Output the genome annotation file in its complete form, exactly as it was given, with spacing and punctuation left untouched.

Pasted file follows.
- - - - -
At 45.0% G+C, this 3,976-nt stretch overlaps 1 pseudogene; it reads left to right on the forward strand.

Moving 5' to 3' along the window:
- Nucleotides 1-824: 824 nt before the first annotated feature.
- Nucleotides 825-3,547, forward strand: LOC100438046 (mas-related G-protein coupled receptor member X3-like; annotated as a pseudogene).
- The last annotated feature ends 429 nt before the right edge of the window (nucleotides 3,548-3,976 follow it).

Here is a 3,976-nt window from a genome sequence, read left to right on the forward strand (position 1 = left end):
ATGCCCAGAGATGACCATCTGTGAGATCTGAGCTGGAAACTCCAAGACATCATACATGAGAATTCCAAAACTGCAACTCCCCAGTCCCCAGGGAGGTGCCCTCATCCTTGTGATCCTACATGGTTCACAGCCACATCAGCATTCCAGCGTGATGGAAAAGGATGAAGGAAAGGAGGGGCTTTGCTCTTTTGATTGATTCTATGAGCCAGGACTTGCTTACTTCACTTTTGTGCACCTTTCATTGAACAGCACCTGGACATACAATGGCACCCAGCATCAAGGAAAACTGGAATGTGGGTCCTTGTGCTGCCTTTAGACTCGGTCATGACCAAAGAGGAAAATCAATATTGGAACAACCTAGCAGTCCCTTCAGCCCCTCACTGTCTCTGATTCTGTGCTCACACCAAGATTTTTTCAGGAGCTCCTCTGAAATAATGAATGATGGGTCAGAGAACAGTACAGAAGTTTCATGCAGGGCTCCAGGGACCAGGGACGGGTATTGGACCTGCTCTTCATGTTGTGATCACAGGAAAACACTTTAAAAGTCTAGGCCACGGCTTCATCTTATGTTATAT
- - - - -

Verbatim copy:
At 45.0% G+C, this 3,976-nt stretch overlaps 1 pseudogene; it reads left to right on the forward strand.

Moving 5' to 3' along the window:
- Nucleotides 1-824: 824 nt before the first annotated feature.
- Nucleotides 825-3,547, forward strand: LOC100438046 (mas-related G-protein coupled receptor member X3-like; annotated as a pseudogene).
- The last annotated feature ends 429 nt before the right edge of the window (nucleotides 3,548-3,976 follow it).

Here is a 3,976-nt window from a genome sequence, read left to right on the forward strand (position 1 = left end):
ATGCCCAGAGATGACCATCTGTGAGATCTGAGCTGGAAACTCCAAGACATCATACATGAGAATTCCAAAACTGCAACTCCCCAGTCCCCAGGGAGGTGCCCTCATCCTTGTGATCCTACATGGTTCACAGCCACATCAGCATTCCAGCGTGATGGAAAAGGATGAAGGAAAGGAGGGGCTTTGCTCTTTTGATTGATTCTATGAGCCAGGACTTGCTTACTTCACTTTTGTGCACCTTTCATTGAACAGCACCTGGACATACAATGGCACCCAGCATCAAGGAAAACTGGAATGTGGGTCCTTGTGCTGCCTTTAGACTCGGTCATGACCAAAGAGGAAAATCAATATTGGAACAACCTAGCAGTCCCTTCAGCCCCTCACTGTCTCTGATTCTGTGCTCACACCAAGATTTTTTCAGGAGCTCCTCTGAAATAATGAATGATGGGTCAGAGAACAGTACAGAAGTTTCATGCAGGGCTCCAGGGACCAGGGACGGGTATTGGACCTGCTCTTCATGTTGTGATCACAGGAAAACACTTTAAAAGTCTAGGCCACGGCTTCATCTTATGTTATAT